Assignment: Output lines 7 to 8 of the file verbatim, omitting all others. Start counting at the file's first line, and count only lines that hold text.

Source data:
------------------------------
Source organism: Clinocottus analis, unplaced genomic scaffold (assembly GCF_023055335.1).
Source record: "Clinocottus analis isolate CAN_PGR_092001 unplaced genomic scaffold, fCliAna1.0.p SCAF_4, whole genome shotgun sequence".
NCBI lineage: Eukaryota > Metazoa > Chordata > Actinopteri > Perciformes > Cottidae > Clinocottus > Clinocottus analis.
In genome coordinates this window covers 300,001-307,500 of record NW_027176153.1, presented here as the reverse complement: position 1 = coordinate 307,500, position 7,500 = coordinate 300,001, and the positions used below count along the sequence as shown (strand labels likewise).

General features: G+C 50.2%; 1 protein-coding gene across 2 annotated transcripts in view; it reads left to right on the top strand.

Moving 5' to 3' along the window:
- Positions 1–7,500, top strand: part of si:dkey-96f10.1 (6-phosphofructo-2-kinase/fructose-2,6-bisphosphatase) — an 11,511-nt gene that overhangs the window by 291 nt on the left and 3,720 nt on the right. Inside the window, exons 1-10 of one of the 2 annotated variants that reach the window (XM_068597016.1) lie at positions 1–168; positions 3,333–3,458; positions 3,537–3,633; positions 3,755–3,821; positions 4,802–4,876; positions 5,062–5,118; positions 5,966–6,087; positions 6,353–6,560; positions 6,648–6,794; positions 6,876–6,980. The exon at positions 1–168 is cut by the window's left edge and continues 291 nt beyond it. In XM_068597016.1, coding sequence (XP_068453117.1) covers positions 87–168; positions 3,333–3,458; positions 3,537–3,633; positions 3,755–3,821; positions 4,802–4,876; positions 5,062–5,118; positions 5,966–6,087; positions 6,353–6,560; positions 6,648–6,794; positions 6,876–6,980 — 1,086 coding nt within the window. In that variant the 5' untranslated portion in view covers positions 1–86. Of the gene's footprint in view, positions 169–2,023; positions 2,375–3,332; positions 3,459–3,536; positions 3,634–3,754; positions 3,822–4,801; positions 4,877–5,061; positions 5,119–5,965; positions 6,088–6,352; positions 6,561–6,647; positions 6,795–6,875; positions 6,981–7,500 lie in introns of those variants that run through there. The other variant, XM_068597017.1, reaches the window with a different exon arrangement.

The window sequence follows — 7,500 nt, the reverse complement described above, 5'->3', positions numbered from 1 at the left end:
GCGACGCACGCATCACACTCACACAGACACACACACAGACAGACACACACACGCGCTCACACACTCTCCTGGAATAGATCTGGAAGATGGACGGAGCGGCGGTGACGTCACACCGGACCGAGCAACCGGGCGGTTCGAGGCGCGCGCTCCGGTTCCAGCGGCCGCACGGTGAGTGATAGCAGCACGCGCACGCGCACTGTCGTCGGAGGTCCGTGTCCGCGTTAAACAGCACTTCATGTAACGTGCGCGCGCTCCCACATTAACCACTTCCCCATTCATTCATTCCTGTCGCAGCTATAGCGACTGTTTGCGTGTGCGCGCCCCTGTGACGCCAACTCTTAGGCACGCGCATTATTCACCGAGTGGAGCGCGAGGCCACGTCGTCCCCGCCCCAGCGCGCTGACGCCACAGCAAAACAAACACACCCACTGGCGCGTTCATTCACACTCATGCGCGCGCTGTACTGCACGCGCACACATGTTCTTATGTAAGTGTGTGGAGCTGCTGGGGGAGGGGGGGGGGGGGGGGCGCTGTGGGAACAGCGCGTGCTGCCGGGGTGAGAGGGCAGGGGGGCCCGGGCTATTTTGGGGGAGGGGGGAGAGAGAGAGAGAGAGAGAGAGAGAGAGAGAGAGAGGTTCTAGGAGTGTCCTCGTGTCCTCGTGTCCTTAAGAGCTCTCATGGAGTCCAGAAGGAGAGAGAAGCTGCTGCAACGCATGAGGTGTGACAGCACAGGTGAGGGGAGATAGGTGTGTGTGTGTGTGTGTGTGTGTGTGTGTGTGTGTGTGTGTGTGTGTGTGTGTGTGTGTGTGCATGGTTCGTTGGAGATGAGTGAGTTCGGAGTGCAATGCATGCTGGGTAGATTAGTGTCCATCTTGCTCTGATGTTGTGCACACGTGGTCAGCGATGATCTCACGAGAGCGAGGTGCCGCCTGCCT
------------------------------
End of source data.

- Positions 1–7,500, top strand: part of si:dkey-96f10.1 (6-phosphofructo-2-kinase/fructose-2,6-bisphosphatase) — an 11,511-nt gene that overhangs the window by 291 nt on the left and 3,720 nt on the right. Inside the window, exons 1-10 of one of the 2 annotated variants that reach the window (XM_068597016.1) lie at positions 1–168; positions 3,333–3,458; positions 3,537–3,633; positions 3,755–3,821; positions 4,802–4,876; positions 5,062–5,118; positions 5,966–6,087; positions 6,353–6,560; positions 6,648–6,794; positions 6,876–6,980. The exon at positions 1–168 is cut by the window's left edge and continues 291 nt beyond it. In XM_068597016.1, coding sequence (XP_068453117.1) covers positions 87–168; positions 3,333–3,458; positions 3,537–3,633; positions 3,755–3,821; positions 4,802–4,876; positions 5,062–5,118; positions 5,966–6,087; positions 6,353–6,560; positions 6,648–6,794; positions 6,876–6,980 — 1,086 coding nt within the window. In that variant the 5' untranslated portion in view covers positions 1–86. Of the gene's footprint in view, positions 169–2,023; positions 2,375–3,332; positions 3,459–3,536; positions 3,634–3,754; positions 3,822–4,801; positions 4,877–5,061; positions 5,119–5,965; positions 6,088–6,352; positions 6,561–6,647; positions 6,795–6,875; positions 6,981–7,500 lie in introns of those variants that run through there. The other variant, XM_068597017.1, reaches the window with a different exon arrangement.

The window sequence follows — 7,500 nt, the reverse complement described above, 5'->3', positions numbered from 1 at the left end: